The ICTY confines itself for the moment to addressing the individual responsibility of the accused, thus limiting its ability to dissect and pass judgement on the system in which he or she acted. The Nuremberg tribunal was mandated to judge the entire Nazi regime as a whole through the prosecution of individuals for their adhesion to this system and associated structures, thanks to the chief prosecutor for crimes against the peace.* Nevertheless, this kind of process will be essential to helping the Serbian people and their leaders do the necessary soul-searching to turn the page on the Milosevic era, of which they are the primary victims.
Furthermore, the dependence of the ICTY on particular states cannot be ignored. If the tribunal has succeeded in affirming its independence, this remains limited in the absence of physical means to constrain the accused. This explains why certain high-ranking accused, such as Karadjic or Mladic, are still on the loose. Less symbolic than that of Milosevic, their trials at The Hague would still be highly instructive regarding the conflict in the former Yugoslavia and would doubtless have a liberating effect for the survivors and next of kin of the victims of their atrocities. Their arrest is still not on the agenda, however, even though they are probably locatable...Western diplomats once again have to make a greater priority of ensuring these criminals do not escape justice.
Finally, international justice should not be surprised to find a spanner or two in the works of those who want to teach Serbia a lesson in justice, as witnessed by the difficulty in obtaining the necessary ratifications to establish the International Criminal Court. The rhetoric is there, but the political will is not. This double game does not primarily benefit the victims of massive human rights violations, and the case of Milosevic, although a major benchmark, remains for the moment unique.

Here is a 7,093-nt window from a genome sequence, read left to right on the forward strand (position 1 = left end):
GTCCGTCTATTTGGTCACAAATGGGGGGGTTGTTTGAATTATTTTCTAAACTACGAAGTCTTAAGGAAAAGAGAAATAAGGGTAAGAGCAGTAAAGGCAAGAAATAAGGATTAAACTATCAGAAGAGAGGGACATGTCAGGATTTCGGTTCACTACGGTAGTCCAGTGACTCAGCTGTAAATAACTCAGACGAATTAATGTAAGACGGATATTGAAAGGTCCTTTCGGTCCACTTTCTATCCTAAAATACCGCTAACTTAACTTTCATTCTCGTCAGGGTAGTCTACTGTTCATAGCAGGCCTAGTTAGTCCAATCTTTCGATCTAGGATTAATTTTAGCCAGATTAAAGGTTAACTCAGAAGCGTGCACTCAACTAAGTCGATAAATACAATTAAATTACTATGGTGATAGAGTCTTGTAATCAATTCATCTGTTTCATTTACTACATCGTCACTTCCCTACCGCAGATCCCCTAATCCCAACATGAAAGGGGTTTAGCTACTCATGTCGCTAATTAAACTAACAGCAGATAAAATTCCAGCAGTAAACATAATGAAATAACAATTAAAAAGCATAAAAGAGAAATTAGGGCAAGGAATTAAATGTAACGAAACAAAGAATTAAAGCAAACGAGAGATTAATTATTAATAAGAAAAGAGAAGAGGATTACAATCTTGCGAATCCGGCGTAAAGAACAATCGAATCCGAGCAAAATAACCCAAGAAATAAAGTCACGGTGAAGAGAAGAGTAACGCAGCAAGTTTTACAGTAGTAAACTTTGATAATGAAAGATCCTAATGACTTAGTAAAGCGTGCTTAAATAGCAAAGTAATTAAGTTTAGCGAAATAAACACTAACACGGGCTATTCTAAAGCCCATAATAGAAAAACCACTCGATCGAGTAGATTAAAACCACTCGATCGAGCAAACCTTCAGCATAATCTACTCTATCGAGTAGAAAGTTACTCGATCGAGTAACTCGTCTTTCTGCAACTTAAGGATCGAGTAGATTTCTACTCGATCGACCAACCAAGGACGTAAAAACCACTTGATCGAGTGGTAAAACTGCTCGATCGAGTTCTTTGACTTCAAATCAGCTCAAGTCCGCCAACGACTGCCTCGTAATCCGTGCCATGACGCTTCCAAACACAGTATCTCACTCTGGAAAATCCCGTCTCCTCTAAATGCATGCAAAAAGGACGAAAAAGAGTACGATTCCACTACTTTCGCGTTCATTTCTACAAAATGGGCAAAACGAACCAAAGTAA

A sign for the future?
The transfer of Milosevic, if it marks a major success for the International Criminal Tribunal for the former Yugoslavia, should not be used to undermine the responsibility of western powers. Would it not be hypocritical for the international community to congratulate itself on the conviction of a criminal and celebrate the victory of the rule of law, while it knowingly closed its eyes to his abuses in order to better negotiate a libellous peace for his victims? Does it not flatter the universal conscience to demand an anaemic country to deliver its former despot, while he was allowed to wreak destruction with impunity for five years? What kind of justice is the west really offering? Like all jurisdictional systems, the ICTY intervenes after the fact. It is charged to bring justice to victims of war crimes, crimes against humanity, and genocide. Meanwhile, if western powers had had the courage of their convictions before the fact, they might have intervened more convincingly to stop these abuses, as they tried to do, though imperfectly, in Kosovo. Instead, western diplomats between 1991 and 1995 played the new "appeasers" and chose to dance with the devil for lack of political will. Western heads of state inevitably govern to please the poles, instead of making more responsible and less popular decisions. Too bad for the victims...
Without these compromises, the justice of the ICTY would be much more meaningful. The western authorities negotiating in Macedonia should keep this in mind, on pain of being obliged one again, after the fact, to extend the jurisdiction of an International Criminal Tribunal to another former Yugoslav Republic...